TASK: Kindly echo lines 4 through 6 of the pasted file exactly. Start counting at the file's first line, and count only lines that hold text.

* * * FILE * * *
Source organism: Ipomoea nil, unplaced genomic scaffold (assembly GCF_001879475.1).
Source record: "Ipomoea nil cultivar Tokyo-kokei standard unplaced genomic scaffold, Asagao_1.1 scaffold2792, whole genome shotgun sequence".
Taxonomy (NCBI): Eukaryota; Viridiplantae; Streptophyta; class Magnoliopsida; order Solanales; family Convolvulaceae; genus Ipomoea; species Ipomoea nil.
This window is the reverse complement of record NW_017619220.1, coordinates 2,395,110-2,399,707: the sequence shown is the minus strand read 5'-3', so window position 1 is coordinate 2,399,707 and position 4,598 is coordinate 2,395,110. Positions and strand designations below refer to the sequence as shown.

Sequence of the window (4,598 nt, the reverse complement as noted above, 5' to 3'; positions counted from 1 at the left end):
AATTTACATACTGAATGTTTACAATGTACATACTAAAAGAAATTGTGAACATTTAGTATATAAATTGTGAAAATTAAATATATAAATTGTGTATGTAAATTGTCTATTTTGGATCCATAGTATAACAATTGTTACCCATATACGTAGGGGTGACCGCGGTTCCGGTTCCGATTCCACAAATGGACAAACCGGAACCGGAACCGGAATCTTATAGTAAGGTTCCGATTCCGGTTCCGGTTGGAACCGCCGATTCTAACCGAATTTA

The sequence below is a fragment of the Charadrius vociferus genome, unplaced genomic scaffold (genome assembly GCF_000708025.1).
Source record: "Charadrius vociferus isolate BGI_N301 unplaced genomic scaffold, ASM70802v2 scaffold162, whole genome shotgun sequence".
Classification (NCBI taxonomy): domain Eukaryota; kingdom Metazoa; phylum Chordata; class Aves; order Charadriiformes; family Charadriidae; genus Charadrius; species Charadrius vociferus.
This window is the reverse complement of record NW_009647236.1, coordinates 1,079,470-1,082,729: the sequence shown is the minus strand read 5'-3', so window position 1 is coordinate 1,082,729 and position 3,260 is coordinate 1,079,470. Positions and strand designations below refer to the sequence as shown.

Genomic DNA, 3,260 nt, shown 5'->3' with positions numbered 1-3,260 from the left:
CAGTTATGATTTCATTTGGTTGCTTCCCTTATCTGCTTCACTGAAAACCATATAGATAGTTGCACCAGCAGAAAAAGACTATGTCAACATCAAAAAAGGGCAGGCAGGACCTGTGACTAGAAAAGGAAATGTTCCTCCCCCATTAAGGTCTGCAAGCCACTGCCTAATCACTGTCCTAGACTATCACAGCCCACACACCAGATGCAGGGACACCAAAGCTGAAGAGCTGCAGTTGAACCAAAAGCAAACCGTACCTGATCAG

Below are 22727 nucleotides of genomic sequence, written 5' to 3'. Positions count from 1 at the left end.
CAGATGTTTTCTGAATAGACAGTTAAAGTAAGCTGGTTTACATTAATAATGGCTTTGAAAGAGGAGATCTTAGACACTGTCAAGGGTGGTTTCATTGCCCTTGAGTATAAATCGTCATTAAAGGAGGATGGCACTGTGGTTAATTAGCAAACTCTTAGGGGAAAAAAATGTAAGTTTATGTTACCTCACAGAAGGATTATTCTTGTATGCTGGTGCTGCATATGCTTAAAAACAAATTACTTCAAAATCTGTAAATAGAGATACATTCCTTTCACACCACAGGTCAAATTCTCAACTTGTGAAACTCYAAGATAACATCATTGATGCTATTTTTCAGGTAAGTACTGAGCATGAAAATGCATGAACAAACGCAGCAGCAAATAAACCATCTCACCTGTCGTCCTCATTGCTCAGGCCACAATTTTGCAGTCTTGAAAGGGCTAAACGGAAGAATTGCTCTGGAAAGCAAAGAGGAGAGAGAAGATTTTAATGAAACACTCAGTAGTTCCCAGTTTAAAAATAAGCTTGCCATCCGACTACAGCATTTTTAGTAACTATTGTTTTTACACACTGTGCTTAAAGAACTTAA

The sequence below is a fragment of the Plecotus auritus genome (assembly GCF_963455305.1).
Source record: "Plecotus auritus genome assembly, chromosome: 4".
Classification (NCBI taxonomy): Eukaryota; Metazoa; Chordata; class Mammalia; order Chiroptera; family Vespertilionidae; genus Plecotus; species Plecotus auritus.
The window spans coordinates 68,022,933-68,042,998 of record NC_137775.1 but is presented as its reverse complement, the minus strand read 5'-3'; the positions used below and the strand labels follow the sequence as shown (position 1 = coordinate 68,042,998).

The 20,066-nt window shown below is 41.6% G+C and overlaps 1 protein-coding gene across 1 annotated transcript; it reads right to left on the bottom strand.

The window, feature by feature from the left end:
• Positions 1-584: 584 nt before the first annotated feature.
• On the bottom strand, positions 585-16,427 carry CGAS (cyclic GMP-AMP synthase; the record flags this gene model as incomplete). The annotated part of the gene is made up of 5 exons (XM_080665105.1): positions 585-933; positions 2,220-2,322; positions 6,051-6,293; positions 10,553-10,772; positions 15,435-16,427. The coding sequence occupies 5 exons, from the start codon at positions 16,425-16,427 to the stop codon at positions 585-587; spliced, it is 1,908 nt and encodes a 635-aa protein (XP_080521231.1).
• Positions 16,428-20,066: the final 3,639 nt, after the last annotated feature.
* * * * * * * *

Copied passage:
This window is the reverse complement of record NW_017619220.1, coordinates 2,395,110-2,399,707: the sequence shown is the minus strand read 5'-3', so window position 1 is coordinate 2,399,707 and position 4,598 is coordinate 2,395,110. Positions and strand designations below refer to the sequence as shown.

Sequence of the window (4,598 nt, the reverse complement as noted above, 5' to 3'; positions counted from 1 at the left end):
AATTTACATACTGAATGTTTACAATGTACATACTAAAAGAAATTGTGAACATTTAGTATATAAATTGTGAAAATTAAATATATAAATTGTGTATGTAAATTGTCTATTTTGGATCCATAGTATAACAATTGTTACCCATATACGTAGGGGTGACCGCGGTTCCGGTTCCGATTCCACAAATGGACAAACCGGAACCGGAACCGGAATCTTATAGTAAGGTTCCGATTCCGGTTCCGGTTGGAACCGCCGATTCTAACCGAATTTA